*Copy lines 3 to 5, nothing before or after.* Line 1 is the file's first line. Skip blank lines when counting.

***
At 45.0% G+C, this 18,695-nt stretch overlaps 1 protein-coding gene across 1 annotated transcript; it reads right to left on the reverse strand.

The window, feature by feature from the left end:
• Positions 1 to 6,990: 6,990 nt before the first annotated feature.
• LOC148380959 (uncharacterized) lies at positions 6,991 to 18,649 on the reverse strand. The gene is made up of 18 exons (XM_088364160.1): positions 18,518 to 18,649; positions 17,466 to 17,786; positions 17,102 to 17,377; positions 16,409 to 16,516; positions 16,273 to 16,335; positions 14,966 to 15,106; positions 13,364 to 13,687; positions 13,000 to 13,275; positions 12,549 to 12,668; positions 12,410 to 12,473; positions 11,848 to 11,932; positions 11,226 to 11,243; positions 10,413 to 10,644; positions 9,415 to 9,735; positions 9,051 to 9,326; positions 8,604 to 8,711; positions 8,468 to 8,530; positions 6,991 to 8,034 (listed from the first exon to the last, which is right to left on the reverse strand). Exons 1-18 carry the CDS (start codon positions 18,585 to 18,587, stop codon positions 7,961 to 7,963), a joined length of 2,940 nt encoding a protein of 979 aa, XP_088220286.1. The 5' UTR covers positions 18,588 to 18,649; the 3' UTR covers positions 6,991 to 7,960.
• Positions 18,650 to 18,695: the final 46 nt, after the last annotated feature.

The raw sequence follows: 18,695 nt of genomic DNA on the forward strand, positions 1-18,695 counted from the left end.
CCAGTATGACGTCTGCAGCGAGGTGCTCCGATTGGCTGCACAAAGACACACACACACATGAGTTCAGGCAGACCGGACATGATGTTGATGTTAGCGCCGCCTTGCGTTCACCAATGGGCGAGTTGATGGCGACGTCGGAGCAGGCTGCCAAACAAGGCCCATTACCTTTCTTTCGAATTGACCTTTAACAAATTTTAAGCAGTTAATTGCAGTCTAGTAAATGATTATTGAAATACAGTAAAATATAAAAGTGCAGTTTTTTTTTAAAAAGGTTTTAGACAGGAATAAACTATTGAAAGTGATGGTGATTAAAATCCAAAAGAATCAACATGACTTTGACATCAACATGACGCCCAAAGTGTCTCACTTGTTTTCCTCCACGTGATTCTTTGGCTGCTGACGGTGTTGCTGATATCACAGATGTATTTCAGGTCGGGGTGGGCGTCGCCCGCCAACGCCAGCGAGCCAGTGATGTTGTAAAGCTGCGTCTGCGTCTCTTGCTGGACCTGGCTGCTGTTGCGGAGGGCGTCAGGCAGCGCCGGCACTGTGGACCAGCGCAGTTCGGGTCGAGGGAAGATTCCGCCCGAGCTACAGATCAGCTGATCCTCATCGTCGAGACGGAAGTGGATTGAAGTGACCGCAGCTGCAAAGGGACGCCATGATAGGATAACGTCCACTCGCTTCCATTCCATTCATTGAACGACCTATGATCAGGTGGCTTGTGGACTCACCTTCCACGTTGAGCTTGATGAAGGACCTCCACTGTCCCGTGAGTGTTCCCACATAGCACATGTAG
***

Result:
• Positions 1 to 6,990: 6,990 nt before the first annotated feature.
• LOC148380959 (uncharacterized) lies at positions 6,991 to 18,649 on the reverse strand. The gene is made up of 18 exons (XM_088364160.1): positions 18,518 to 18,649; positions 17,466 to 17,786; positions 17,102 to 17,377; positions 16,409 to 16,516; positions 16,273 to 16,335; positions 14,966 to 15,106; positions 13,364 to 13,687; positions 13,000 to 13,275; positions 12,549 to 12,668; positions 12,410 to 12,473; positions 11,848 to 11,932; positions 11,226 to 11,243; positions 10,413 to 10,644; positions 9,415 to 9,735; positions 9,051 to 9,326; positions 8,604 to 8,711; positions 8,468 to 8,530; positions 6,991 to 8,034 (listed from the first exon to the last, which is right to left on the reverse strand). Exons 1-18 carry the CDS (start codon positions 18,585 to 18,587, stop codon positions 7,961 to 7,963), a joined length of 2,940 nt encoding a protein of 979 aa, XP_088220286.1. The 5' UTR covers positions 18,588 to 18,649; the 3' UTR covers positions 6,991 to 7,960.
• Positions 18,650 to 18,695: the final 46 nt, after the last annotated feature.